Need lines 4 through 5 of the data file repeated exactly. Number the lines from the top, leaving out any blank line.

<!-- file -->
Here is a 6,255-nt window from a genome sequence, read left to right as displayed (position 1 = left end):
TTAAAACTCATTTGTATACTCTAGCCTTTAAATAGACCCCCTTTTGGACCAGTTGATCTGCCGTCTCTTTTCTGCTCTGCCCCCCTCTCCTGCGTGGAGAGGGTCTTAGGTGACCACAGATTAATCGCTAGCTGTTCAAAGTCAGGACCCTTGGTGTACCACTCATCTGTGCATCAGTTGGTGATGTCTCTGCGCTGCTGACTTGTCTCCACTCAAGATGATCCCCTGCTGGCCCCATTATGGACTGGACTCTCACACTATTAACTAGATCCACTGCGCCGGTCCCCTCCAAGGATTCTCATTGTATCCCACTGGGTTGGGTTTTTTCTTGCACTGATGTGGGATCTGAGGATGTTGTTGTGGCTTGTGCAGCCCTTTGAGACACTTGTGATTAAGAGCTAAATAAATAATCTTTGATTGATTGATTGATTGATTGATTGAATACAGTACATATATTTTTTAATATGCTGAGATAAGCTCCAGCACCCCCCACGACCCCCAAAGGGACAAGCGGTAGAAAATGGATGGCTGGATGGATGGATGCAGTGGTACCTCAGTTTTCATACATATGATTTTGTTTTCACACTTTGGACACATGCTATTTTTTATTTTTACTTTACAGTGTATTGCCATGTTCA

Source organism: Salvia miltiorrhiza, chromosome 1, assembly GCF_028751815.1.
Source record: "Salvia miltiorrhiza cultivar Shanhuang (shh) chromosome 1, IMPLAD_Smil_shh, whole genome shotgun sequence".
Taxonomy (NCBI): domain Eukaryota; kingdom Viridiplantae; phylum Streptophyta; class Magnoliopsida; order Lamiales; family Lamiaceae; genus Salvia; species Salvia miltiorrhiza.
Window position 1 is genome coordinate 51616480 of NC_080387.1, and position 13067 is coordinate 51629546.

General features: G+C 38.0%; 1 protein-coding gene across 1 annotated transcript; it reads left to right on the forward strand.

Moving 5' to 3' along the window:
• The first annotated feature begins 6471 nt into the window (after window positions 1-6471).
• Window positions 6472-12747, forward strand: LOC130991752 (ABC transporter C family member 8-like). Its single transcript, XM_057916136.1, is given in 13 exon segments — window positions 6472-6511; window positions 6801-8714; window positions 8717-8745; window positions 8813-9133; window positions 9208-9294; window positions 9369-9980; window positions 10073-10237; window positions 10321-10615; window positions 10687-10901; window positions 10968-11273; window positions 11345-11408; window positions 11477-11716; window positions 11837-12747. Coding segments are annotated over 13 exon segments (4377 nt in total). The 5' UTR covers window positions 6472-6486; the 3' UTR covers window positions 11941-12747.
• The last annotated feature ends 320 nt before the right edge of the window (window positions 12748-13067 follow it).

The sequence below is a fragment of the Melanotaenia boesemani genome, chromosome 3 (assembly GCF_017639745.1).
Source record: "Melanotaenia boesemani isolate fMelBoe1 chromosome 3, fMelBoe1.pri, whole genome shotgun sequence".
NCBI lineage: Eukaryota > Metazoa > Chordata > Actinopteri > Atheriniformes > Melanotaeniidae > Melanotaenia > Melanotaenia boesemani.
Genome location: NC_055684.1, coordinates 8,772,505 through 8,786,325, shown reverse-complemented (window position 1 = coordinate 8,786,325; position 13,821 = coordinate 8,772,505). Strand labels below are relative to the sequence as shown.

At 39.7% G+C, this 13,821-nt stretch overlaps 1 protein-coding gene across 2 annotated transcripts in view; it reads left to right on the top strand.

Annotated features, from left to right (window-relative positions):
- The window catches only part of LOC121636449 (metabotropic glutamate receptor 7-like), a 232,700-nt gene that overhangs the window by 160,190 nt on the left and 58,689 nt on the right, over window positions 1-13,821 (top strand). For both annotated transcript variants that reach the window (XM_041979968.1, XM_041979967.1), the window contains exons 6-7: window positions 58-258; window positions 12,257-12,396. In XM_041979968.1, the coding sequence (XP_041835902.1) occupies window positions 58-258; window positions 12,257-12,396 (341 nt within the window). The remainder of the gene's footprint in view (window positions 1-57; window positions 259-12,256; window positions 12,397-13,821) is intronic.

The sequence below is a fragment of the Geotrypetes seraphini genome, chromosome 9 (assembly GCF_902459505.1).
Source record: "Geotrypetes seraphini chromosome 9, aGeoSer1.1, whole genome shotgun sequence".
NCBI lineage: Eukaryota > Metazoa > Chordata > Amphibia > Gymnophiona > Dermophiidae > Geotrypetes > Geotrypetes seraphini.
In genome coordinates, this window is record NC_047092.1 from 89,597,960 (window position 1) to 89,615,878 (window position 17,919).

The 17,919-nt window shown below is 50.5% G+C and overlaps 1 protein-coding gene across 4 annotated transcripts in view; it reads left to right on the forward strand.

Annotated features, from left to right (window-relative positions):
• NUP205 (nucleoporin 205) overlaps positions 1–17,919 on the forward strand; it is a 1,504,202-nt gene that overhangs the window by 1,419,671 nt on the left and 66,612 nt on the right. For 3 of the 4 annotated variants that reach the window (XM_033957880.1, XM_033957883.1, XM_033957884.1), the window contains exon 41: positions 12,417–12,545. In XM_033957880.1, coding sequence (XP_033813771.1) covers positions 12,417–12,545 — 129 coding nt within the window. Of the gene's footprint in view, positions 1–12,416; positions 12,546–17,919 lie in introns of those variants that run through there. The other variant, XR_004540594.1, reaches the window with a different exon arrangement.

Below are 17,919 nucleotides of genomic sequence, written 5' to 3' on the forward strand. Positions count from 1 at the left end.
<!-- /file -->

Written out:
Source record: "Salvia miltiorrhiza cultivar Shanhuang (shh) chromosome 1, IMPLAD_Smil_shh, whole genome shotgun sequence".
Taxonomy (NCBI): domain Eukaryota; kingdom Viridiplantae; phylum Streptophyta; class Magnoliopsida; order Lamiales; family Lamiaceae; genus Salvia; species Salvia miltiorrhiza.